Recent studies have identified the CREBRF p.Arg457Gln gene variant prevalent among Samoans, predisposes against obesity, yet protects against diabetes, but did not associate with established CKD. The aim of this pilot study is to investigate the possible association between the CREBRF p.Arg457Gln gene variant (A allele), obesity, and early prediction of kidney damage, as identified by proteinuria in a local Samoan population.
175 Samoans from a local church community in Upolu Samoa, were recruited for the study.
This Samoan community survey identified that 34% of the sample had positive proteinuria, and 47% were either severely or morbidly obese. When comparing with the CREBRF p.Arg457Gln gene variant, there was a 59% increased risk of proteinuria, and 84% increased obesity risk among those with the A allele, compared with those homozygous for G allele. However, findings were not significant due to small sample size. Further studies with a larger sample size is needed to explore this association.
Dr Melbourne Mauiliu
Supervisor: Associate Professor Rosalina Richards
Pacific Health Professionals’ and Researchers’ Experiences as Pacific Advisors
Health research is one of the mechanisms by which these health inequities can be addressed, with Pacific communities being identified as priority populations. In response, research teams will often seek to include Pacific as collaborators or advisors on projects. This can be a challenging role, both in terms of encouraging teams to align their work with Pacific research guidelines and the great responsibility to be the voice of more than 22 different Pacific groups. This research will explore experiences of senior Pacific colleagues who have represented Pacific views within various fields of health-related research.
Within the next 10 years there will be an influx of new young Pacific health professionals who will undoubtedly be approached to participate in decision making scenarios. Learning from experiences of those who have served within these contexts will be of help. The information obtained will contribute to preparing future Pacific Health professionals in building their confidence in cultural competency, their ability to make sound and informed decisions as well recognise where and how to seek counsel on matters of Pacific Health.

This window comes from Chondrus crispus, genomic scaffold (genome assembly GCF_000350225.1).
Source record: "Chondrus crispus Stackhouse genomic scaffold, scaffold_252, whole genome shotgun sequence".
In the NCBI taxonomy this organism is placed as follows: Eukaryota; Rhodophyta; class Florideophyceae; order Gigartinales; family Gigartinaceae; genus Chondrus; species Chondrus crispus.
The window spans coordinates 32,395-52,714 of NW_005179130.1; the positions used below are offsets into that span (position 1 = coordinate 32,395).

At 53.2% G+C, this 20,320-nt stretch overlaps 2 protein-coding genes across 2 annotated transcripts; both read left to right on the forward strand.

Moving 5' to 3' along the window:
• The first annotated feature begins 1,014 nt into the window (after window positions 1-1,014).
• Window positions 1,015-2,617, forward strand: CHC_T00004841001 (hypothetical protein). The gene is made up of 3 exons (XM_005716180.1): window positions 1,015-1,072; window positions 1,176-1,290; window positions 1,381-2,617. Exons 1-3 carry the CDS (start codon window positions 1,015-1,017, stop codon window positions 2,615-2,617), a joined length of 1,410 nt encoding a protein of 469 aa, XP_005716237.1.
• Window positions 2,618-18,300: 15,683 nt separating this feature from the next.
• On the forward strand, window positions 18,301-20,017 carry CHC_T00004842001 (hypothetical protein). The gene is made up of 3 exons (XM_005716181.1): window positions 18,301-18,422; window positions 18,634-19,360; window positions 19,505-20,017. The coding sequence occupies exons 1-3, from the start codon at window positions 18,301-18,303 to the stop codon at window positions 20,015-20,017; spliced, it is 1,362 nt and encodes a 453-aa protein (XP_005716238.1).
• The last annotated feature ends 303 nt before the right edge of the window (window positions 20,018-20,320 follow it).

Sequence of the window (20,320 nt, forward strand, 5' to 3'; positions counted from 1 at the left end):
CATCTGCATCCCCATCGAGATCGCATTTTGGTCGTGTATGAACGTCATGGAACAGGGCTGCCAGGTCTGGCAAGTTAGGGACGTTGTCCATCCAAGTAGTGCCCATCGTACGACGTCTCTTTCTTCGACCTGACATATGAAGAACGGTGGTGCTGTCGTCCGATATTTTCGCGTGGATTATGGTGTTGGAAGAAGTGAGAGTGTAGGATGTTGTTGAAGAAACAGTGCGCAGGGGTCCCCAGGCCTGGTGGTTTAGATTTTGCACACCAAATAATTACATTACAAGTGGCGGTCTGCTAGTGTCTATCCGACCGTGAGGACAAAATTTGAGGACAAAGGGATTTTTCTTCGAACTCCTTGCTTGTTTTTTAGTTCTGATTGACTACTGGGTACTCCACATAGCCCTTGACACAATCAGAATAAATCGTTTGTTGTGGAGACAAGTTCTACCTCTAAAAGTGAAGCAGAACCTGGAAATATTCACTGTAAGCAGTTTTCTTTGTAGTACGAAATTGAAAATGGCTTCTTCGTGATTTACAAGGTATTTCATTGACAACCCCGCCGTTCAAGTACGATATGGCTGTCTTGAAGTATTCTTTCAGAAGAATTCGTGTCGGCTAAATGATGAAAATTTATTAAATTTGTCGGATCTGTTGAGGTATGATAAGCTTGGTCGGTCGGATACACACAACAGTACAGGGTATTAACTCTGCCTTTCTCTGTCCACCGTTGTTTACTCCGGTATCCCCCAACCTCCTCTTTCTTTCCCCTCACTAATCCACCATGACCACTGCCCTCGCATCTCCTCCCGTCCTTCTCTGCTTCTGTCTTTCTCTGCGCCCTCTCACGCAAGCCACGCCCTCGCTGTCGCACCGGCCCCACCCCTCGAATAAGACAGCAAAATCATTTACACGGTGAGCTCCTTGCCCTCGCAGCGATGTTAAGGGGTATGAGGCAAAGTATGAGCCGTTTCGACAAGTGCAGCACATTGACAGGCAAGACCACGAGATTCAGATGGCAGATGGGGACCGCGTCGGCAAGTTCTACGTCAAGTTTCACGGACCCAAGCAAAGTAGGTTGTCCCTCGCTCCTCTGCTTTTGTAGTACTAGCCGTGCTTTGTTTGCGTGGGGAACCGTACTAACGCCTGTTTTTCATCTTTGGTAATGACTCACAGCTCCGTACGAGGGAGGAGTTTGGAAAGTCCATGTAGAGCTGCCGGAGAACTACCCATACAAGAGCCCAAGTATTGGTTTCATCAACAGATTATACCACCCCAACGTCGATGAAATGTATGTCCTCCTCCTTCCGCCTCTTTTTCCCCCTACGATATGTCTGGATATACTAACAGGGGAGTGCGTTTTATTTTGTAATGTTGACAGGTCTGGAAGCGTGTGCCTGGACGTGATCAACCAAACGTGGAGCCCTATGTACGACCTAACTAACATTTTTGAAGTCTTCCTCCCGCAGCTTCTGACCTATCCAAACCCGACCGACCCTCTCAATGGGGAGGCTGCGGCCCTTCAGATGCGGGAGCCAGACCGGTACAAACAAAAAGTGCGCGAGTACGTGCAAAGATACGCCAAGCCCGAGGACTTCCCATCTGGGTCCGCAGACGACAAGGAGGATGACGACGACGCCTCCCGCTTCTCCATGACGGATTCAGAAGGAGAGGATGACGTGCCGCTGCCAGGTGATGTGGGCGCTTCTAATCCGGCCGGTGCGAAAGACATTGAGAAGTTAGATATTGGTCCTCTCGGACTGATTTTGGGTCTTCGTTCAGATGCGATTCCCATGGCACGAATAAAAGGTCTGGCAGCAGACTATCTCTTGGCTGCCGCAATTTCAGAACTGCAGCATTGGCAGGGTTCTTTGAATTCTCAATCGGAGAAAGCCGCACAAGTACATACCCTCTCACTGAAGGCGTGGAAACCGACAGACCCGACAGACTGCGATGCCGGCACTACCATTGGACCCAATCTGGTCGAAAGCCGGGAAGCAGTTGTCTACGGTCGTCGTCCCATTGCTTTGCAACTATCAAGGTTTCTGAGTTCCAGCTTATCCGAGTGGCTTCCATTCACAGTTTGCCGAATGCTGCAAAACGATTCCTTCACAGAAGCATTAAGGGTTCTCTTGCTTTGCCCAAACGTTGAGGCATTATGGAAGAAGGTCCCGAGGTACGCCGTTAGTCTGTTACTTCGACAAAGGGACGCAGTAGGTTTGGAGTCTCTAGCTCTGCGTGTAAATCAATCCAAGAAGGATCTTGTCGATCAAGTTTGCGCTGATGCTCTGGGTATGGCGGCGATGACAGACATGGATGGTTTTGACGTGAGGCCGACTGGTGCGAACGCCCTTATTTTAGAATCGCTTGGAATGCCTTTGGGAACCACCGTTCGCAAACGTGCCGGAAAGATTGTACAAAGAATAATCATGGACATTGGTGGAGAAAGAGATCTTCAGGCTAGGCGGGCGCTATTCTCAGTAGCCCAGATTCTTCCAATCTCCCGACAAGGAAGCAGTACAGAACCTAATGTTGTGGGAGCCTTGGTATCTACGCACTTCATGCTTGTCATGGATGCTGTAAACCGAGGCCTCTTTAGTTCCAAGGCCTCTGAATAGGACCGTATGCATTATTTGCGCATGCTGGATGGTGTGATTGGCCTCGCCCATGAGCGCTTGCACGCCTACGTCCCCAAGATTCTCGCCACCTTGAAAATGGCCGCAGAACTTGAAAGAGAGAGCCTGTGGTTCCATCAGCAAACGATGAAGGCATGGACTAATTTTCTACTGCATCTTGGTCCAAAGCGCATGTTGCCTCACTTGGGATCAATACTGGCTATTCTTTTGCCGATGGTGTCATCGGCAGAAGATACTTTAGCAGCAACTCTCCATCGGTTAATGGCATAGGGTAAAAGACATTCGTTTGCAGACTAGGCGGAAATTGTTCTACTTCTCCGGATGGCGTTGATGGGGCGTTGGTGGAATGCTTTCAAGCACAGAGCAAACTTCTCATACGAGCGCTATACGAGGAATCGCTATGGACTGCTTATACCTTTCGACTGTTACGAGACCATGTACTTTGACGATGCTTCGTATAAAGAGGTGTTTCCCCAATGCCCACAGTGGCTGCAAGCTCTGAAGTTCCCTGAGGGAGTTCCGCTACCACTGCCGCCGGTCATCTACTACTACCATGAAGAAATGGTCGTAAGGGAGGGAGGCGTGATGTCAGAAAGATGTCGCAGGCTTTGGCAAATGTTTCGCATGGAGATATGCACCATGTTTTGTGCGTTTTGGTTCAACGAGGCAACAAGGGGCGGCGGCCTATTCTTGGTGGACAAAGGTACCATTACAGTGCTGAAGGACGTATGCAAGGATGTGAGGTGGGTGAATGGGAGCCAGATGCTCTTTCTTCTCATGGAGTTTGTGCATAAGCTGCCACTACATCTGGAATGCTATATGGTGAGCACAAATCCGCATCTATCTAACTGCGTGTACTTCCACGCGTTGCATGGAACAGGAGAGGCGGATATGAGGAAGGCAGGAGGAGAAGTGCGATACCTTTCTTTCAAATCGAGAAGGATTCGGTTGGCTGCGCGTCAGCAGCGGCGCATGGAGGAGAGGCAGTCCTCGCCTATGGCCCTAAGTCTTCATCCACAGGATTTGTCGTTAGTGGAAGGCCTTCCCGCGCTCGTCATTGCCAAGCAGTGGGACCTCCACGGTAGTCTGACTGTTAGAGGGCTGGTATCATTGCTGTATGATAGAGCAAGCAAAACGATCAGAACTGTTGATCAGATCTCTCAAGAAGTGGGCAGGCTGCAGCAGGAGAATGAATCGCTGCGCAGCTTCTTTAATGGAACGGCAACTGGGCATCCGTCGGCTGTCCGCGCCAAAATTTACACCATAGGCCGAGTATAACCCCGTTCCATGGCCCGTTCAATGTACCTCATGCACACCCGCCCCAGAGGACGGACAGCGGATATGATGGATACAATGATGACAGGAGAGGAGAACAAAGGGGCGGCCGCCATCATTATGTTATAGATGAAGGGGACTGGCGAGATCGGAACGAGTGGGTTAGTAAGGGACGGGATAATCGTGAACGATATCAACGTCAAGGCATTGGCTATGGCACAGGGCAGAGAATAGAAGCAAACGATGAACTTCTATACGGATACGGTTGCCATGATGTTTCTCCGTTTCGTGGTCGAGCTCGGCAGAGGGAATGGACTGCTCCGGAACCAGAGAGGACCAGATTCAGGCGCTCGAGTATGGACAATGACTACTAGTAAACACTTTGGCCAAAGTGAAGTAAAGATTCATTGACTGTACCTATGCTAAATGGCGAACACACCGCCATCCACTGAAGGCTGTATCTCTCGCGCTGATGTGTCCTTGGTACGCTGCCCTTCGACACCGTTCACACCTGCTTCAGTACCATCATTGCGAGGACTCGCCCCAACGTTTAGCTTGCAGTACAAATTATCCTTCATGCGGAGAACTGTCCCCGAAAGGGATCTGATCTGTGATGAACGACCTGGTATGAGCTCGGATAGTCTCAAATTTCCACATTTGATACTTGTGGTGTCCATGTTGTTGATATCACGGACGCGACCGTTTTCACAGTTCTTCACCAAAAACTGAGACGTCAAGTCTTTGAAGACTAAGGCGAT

Funding: Health Research Council of New Zealand PhD Scholarship
Supervisors: Associate Professor Rose Richards, Professor Rachael Taylor, Dr Justine Camp
Sleep, health, communication, and wellbeing for Pacific children and families
This doctoral research sits within a larger project funded by E Tipu e Rea (A Better Start) National Science Challenge – ‘Moemoea’ – co-led by Professor Rachael Taylor, Associate Professor Rose Richards, and Dr Justine Camp. The aim of Moemoea is to develop a sleep toolkit that is suitable for immediate implementation by a variety of Well Child providers, including Māori and Pacific providers. The aims of this particular project are: 1) to design potential sleep toolkit components in partnership with Pacific families, communities, and stakeholders that incorporate relevant Pacific cultural values and traditions; and 2) to use the multiphase optimization strategy (MOST) – a novel experimental design – to determine which potential intervention components are effective for Pacific families, taking into account any relevant constraints identified through discussions with Pacific health providers.
Supervisors: Dr Richard Egan, Associate Professor Rosalina Richards
Building a health workforce that can meet the health needs of Pacific communities: Perspectives from leaders and health care providers of Pacific health services across New Zealand.
Pacific peoples in New Zealand (NZ) experience significant health inequities. One pathway to reducing these is to better equip the health workforce to meet the health needs of the Pacific communities that they serve. As the Pacific health curriculum at the University of Otago continues to grow it can be usefully informed by a variety of perspectives on what skills, knowledge and attributes are needed for students to be ‘work ready’ when they graduate. The current study focuses on Pacific Health Providers, health and social services set up to serve the needs of Pacific (and other) communities which are underpinned by Pacific values and expectations. Data collection was carried out in the form of a facilitated workshop with leaders from Pacific health providers across New Zealand to discuss what they would consider to be important skills, attitudes, awareness and knowledge for Pacific and non-Pacific graduates to have when seeking employment with health services such as theirs. The findings will inform ongoing development of the Pacific health curriculum in the Division of Health Sciences.